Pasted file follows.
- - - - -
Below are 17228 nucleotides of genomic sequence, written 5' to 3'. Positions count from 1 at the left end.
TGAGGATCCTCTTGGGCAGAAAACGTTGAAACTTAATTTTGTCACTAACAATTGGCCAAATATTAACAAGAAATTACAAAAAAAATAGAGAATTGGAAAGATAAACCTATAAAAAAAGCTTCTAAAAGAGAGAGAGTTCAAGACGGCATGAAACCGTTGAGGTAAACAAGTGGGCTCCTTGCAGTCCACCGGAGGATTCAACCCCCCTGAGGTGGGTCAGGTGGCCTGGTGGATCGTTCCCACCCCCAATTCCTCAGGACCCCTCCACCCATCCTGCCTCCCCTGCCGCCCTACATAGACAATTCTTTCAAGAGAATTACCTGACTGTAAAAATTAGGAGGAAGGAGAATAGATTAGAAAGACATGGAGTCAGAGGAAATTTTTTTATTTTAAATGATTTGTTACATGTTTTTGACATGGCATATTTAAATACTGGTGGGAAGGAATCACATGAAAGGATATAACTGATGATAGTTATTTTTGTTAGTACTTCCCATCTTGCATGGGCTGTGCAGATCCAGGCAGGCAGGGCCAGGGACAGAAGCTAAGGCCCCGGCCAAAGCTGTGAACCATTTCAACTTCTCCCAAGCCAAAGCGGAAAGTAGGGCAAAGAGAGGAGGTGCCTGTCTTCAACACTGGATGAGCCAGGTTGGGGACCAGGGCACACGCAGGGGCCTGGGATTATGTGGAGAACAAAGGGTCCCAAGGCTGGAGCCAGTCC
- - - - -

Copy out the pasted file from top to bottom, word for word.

Below are 17228 nucleotides of genomic sequence, written 5' to 3'. Positions count from 1 at the left end.
TGAGGATCCTCTTGGGCAGAAAACGTTGAAACTTAATTTTGTCACTAACAATTGGCCAAATATTAACAAGAAATTACAAAAAAAATAGAGAATTGGAAAGATAAACCTATAAAAAAAGCTTCTAAAAGAGAGAGAGTTCAAGACGGCATGAAACCGTTGAGGTAAACAAGTGGGCTCCTTGCAGTCCACCGGAGGATTCAACCCCCCTGAGGTGGGTCAGGTGGCCTGGTGGATCGTTCCCACCCCCAATTCCTCAGGACCCCTCCACCCATCCTGCCTCCCCTGCCGCCCTACATAGACAATTCTTTCAAGAGAATTACCTGACTGTAAAAATTAGGAGGAAGGAGAATAGATTAGAAAGACATGGAGTCAGAGGAAATTTTTTTATTTTAAATGATTTGTTACATGTTTTTGACATGGCATATTTAAATACTGGTGGGAAGGAATCACATGAAAGGATATAACTGATGATAGTTATTTTTGTTAGTACTTCCCATCTTGCATGGGCTGTGCAGATCCAGGCAGGCAGGGCCAGGGACAGAAGCTAAGGCCCCGGCCAAAGCTGTGAACCATTTCAACTTCTCCCAAGCCAAAGCGGAAAGTAGGGCAAAGAGAGGAGGTGCCTGTCTTCAACACTGGATGAGCCAGGTTGGGGACCAGGGCACACGCAGGGGCCTGGGATTATGTGGAGAACAAAGGGTCCCAAGGCTGGAGCCAGTCC